Why should I, as a senior citizen, have to walk in the street in order to get to where I am going simply because inconsiderate people are hogging up the sidewalk and oblivious to anyone trying to navigate the already crowded sidewalks.
    This is not a war on motherhood but a plea for everyone to respect the rights of all individuals, the young and the old.

  • Jazz

    Let’s face it folks, this is all the fault of BANKERS. They live here and they are they scum causing all these problems. The 1% will eat us all.

  • Mr. Crusty

    I think we can all stipulate that there is plenty of rudeness to go around.
    The inconsiderate person yapping on a cell phone in a restaurant. The dog owner that don’t clean up after themselves.
    The parents that don’t control their children.
    The store clerks that hold a ten minute conversation with their coworkers while supposedly waiting on you.
    The restaurant servers that make it like they are doing you a big favor taking your order.
    The bike riders that ride on sidewalks and violate all traffic laws.
    The drivers that lean on their horns early in the morning if the vehicle ahead of them doesn’t move quick enough when the light turns green.
    The “white” males that don’t give up their seats for pregnant women.
    The people that throw there napkins on the ground rather than in a trash can.
    The taxi driver’s that refuse to take you to Brooklyn late at night.
    Those that double park on Montague Street blocking all traffic from passing.

    There is no shortage of rudeness. It’s part of the fabric of the city. Can’t let it get you all bent out of shape. So both the author of the Mommy rant above and those that she encountered could have BOTH been rude and inconsiderate in different wants. It doesn’t have to be an either or situation.

    Please feel free to add your particular rudeness irritant to the list above.

  • 2kids

    This whole thread is so sad. Why so much anger? Isn’t our neighborhood more interesting And vibrant with a mix of older people, young people, kids, moms, etc. Many lament the lack of diversity in restaurants and shops here -isn’t same true of people?

    I moved here single many years ago and am now a married stay at home mom with 2 kids. And I love living here. That isn’t to say that I don’t encounter rudeness on a regular basis. I just find it more infuriating and frustrating when I have my kids with me. Living in a city is a challenge for any age or life circumstance.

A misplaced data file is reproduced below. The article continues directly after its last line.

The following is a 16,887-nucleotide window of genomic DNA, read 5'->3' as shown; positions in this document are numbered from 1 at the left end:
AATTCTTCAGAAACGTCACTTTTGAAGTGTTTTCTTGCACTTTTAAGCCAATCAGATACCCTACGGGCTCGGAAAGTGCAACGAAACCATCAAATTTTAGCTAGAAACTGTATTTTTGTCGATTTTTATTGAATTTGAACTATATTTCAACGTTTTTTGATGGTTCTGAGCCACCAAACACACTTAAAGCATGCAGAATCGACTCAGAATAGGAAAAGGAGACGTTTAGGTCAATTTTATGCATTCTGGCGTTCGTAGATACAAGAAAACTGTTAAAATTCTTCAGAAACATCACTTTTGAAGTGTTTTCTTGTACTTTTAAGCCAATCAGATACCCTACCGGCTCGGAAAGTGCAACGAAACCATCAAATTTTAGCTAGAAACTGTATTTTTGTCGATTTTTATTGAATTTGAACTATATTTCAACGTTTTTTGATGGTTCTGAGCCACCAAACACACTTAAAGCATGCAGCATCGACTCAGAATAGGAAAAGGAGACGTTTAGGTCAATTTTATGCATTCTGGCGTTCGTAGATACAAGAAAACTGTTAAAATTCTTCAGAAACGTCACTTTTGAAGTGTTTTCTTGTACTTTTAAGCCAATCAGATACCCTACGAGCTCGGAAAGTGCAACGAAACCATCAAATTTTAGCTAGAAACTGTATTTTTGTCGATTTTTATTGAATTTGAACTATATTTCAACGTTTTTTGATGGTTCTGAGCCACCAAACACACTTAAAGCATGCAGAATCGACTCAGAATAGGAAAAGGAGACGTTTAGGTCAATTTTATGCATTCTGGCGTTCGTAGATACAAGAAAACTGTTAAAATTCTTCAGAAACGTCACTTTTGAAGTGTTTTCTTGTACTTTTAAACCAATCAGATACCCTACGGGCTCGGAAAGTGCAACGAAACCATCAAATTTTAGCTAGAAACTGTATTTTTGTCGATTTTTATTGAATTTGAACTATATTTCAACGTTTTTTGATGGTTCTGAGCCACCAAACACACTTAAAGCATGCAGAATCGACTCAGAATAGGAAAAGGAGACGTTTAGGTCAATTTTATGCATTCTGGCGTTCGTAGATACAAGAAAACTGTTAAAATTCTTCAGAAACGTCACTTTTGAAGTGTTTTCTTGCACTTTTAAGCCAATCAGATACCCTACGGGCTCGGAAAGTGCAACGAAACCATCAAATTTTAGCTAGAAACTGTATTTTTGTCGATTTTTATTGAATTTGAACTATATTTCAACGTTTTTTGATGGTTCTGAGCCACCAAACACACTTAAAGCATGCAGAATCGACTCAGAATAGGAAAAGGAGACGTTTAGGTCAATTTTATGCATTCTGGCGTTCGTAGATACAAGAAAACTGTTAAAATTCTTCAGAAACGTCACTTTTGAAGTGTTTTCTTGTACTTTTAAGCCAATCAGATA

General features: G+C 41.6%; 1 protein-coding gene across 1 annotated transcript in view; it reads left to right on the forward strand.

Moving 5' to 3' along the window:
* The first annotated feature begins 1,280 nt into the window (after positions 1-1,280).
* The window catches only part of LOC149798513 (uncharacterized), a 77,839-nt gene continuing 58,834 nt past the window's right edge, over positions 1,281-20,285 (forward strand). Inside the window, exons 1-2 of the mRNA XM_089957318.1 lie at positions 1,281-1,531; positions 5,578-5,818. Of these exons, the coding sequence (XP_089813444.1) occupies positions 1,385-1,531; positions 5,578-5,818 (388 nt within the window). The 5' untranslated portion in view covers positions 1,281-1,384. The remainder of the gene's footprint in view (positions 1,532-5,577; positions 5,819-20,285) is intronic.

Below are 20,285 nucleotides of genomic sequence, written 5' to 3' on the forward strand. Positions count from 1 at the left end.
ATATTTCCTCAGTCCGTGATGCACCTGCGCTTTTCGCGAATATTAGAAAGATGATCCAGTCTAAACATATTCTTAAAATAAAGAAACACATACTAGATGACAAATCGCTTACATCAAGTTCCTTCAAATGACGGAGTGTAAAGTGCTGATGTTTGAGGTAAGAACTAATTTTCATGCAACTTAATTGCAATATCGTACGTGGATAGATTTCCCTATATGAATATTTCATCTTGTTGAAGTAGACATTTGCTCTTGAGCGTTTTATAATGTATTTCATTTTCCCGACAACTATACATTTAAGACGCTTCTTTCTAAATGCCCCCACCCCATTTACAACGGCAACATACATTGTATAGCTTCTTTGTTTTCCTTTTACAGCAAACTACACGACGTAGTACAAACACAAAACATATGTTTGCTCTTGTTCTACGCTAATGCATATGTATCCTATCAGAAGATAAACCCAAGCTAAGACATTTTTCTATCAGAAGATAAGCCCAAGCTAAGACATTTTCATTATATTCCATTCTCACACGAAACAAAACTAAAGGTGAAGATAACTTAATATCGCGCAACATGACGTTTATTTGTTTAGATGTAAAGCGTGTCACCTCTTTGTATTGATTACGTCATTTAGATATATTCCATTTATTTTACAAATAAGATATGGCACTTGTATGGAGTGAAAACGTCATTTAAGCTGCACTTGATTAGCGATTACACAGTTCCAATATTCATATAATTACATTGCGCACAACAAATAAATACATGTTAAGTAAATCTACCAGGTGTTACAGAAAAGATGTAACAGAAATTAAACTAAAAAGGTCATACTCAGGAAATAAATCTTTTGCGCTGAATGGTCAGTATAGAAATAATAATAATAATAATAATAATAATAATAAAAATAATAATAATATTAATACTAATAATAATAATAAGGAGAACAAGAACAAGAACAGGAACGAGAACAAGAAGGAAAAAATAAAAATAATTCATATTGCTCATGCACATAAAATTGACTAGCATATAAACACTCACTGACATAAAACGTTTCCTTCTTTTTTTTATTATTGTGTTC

But honestly, I couldn’t imagine living elsewhere. I think if we all took a moment to realize we’re in the this whole “city living” thing together – we might be able to take a deep breath, walk around each other and possible smile once in a while. It won’t kill ya

  • CJ

    I would just like to point out that the Mom in this post is missing an obvious disconnect: if she was truly “respectfully do(ing her) best not to block the narrow jagged sidewalks ” then not only would there have been no need for someone to push in between her – but more importantly, there would have been NO ROOM to do so.

    Sorta Q.E.D. that she shares the blame.

  • yoohoo

    No kids ever, but I’m of a certain age who was taught socially acceptable behavior by my parents. The latest experience that seems more and more the “new norm:” In Dumbo on Saturday, I was confronted by two young, stroller-pushing women and a man walking abreast and taking up the entire width of the sidewalk and I had to step into the street to let them pass. When I pointed out that they could walk behind each other on a crowded sidewalk, one of the young women stopped and shouted whether I was satisfied (voicing a request?). Same goes for dog owners and their extension leashes. I call this the other type of “entitlements.”

  • brklynmind

    People have “entitlement” all backwards….Thinking you can go through your day in a crowded and bustling city without being inconvenienced by others is THE DEFINITION of ENTITLEMENT.

    Yes, Moms (and Dads) and their kids get in your way and slow you down, WAHHHH WAHHH

    guess what old man crusty – your elderly and slow pace slows other people down,

    and guess what childless women, you getting to the cashier without your money out or even your elaborate purse open (did you think it was going to be free) slows others down.

    and guess what fat guy, your size takes up alot of room in an already crowded elevator.

    and skinny girl, your breath stinks from starving yourself and makes the elevator worse

    And biker, the sidewalk isnt your parking lot and red lights mean STOP

    and young childless couple, having the cab stop right outside your apartment (again without your money ready) slows alot of down (couldnt you pull over at the fire hydrant 50ft from the ft door?)

    and homeless man on the subway you smell terrible and make my commute horrible

    and man in wheelchair, if you werent selling drugs in ’92 you wouldnt have gotten shot and now wouldnt be taking up the entire sidewalk

    And fat lady with advanced diabetes, if you had taken better care of yourself, the bus wouldnt have to take 5min to lower itself while we all wait.

    I can go on ALL DAY…..

    So instead of being an entitled jerk, try having compassion for others (like Moms and kids) and try helping people, or at least not making things more difficult.

  • WillowSt.Neighbor

    Your above “rant” has left me speechless.
    Mr. Crusty,
    Would you like to take on brklynmind?

  • C33

    Is “brklynmind” the original complaining “mom” from the article?

  • Mr. Crusty

    WSN you are trying to get me in trouble aren’t you? I was biting my tongue trying not to respond to brklynmind hoping someone else would take up the challenge, but I will just plead guilty.

    Yes, i do feel like I am entitled to enjoy a meal in a restaurant without a child screaming at the top of it’s lungs three feet away.